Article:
Important ocean observation satellite launch in honor of Michael Freilich

NASA, together with several other partners, announced on 28th January this year that they have renamed an important ocean observation satellite launch in honor of Michael Freilich. Michael was a scientist who retired mid last year as the CEO of the NASA Earth Science category. He served as the head of the agency since 2006. The announcement was officially made at NASA’s agency, where they held a special event together with NOAA (National Ocean and Atmospheric Administration) EUMETSAT (European Organization for Exploitation of Meteorological Satellites), EC (European Commission), and the European Space Agency (ESA).

NASA, together with their partners, are coming up with the mission, and are receiving steady support from the CNES (Centre National d’Etudes Spatiales), a France space agency. The management of the project is provided by NASA’ Jet Propulsion Lab that is located in Pasadena, California. ESA is also coming up with the new Sentinel series of missions precisely to help boost the operational requirements of the EUC (European Union’s Copernicus) program. The EU earth observation plan is managed by the EC (European Commission). They will take the position of older satellites that are nearing the end of their mission lifespan to make sure that there are no gaps in the ongoing ocean, atmosphere, and land monitoring. The mission will also introduce newer monitoring abilities.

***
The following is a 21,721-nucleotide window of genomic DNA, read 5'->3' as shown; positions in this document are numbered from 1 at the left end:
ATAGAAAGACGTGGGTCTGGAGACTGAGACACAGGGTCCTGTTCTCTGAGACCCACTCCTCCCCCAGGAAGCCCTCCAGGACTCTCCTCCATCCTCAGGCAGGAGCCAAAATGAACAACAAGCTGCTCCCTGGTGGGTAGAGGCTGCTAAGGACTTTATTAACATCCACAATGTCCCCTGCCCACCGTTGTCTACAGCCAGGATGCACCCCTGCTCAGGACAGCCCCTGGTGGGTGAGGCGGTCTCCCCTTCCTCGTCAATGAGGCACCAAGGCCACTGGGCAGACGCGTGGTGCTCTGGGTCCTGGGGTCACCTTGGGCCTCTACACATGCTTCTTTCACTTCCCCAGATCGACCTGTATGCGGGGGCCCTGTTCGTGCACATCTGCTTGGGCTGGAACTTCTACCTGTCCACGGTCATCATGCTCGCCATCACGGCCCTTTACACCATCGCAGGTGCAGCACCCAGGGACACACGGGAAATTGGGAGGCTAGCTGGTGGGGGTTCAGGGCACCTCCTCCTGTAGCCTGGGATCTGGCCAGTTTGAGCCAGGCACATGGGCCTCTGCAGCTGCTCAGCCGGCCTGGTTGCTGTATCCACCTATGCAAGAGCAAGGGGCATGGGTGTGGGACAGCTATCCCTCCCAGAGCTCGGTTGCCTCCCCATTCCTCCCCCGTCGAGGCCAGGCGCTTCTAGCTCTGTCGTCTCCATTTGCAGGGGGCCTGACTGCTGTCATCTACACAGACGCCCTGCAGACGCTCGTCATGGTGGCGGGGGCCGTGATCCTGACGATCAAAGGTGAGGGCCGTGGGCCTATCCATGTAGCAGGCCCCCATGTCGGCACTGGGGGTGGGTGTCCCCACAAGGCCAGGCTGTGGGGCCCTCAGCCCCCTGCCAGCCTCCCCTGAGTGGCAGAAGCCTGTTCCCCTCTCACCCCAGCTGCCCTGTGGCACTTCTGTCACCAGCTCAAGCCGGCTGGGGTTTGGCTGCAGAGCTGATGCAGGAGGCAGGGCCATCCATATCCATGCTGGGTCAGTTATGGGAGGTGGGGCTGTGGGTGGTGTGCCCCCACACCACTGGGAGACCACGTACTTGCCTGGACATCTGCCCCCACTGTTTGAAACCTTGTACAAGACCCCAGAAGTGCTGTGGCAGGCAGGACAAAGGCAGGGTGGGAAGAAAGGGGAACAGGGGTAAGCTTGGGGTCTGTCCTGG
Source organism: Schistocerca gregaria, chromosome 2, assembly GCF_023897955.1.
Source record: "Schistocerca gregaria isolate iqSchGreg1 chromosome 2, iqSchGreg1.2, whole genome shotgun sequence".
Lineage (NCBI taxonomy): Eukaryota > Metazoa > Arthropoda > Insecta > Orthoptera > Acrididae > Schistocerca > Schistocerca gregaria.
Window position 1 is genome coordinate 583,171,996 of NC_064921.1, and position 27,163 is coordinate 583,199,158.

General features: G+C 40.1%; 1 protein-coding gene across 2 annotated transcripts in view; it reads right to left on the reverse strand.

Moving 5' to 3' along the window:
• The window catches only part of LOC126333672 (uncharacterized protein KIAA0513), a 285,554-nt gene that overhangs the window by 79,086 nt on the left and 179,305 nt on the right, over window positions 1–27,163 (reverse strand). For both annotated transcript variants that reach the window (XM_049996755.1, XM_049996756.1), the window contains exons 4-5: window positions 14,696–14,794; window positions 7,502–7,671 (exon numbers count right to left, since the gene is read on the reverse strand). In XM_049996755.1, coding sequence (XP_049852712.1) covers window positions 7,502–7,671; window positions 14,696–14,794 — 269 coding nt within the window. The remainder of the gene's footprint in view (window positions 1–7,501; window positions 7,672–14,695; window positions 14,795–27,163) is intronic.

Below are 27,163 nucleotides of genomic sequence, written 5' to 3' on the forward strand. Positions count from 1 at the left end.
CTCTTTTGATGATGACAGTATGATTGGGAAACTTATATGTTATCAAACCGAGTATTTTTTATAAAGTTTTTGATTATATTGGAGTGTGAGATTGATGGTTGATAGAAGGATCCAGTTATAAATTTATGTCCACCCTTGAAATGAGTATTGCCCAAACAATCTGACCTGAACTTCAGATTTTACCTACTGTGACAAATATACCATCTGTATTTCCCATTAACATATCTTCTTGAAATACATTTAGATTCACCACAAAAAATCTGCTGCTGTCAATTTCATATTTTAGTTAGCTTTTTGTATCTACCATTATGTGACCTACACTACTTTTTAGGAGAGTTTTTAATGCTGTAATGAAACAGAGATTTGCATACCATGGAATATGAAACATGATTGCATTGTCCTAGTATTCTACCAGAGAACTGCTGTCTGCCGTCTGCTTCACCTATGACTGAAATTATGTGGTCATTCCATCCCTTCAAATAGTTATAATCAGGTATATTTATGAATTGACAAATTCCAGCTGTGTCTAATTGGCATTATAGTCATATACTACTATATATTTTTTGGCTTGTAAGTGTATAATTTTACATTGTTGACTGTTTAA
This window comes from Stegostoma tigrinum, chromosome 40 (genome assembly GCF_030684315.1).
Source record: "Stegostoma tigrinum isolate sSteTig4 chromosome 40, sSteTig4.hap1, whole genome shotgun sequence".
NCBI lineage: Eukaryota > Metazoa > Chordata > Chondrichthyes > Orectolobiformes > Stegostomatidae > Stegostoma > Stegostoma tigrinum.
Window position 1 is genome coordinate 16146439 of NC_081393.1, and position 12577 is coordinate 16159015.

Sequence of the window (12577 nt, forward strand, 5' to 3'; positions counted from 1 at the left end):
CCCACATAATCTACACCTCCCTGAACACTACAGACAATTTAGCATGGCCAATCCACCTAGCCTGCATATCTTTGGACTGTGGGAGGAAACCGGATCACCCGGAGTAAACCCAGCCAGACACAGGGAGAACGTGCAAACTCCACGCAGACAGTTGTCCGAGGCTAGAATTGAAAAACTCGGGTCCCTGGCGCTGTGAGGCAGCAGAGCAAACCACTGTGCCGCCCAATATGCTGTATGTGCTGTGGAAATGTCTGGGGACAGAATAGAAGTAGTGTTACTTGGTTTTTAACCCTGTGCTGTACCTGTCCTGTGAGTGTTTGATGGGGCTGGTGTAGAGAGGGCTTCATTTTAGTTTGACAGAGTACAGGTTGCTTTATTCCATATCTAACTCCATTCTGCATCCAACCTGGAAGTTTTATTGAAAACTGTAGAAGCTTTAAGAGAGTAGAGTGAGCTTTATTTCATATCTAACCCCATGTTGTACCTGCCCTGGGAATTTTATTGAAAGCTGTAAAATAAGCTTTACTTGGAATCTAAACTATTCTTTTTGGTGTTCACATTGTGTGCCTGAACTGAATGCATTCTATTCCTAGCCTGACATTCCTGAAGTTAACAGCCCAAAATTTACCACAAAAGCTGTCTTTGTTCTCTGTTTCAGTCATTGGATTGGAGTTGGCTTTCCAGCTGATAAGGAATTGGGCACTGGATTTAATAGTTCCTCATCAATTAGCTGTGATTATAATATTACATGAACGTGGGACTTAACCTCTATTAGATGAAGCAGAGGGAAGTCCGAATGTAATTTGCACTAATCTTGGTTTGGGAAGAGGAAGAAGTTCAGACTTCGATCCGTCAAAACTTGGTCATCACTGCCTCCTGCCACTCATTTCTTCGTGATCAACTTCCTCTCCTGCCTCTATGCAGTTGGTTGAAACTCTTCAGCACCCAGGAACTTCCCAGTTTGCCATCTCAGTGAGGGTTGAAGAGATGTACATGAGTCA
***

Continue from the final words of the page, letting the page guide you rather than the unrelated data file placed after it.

The Jason/Sentinel-6A CS satellite planned to launch a similar fall from California at the Vandenberg Air Force Base and refer to it as Sentinel-6  Michael Freilich. The fall mission aims at continuing high-precision ocean altimetry dimensions in the year 2020 to 2030 by using two similar satellites launched five years apart. They are to be named Sentinel-6B and Sentinel-6A, Michael Freilich. 

All in all, throughout Michael’s time at NASA, he commanded around 16 successful instrument and mission launches together with eight CubeSat launches. NASA’s Earth Science Division comprises of 14 earth-observing missions by 2023. NASA makes use of unique vantage points of suborbital platforms and space to better understand the earth as an interconnected system for the benefit of the society. The agency additionally creates new approaches and technologies to help observe and also study earth with long term computer analysis tools, modeling, research, and data records to quantify how Earth is changing. NASA, in turn, shares the knowledge with the world, including policymakers and managers internationally and domestically, to protect and understand the earth.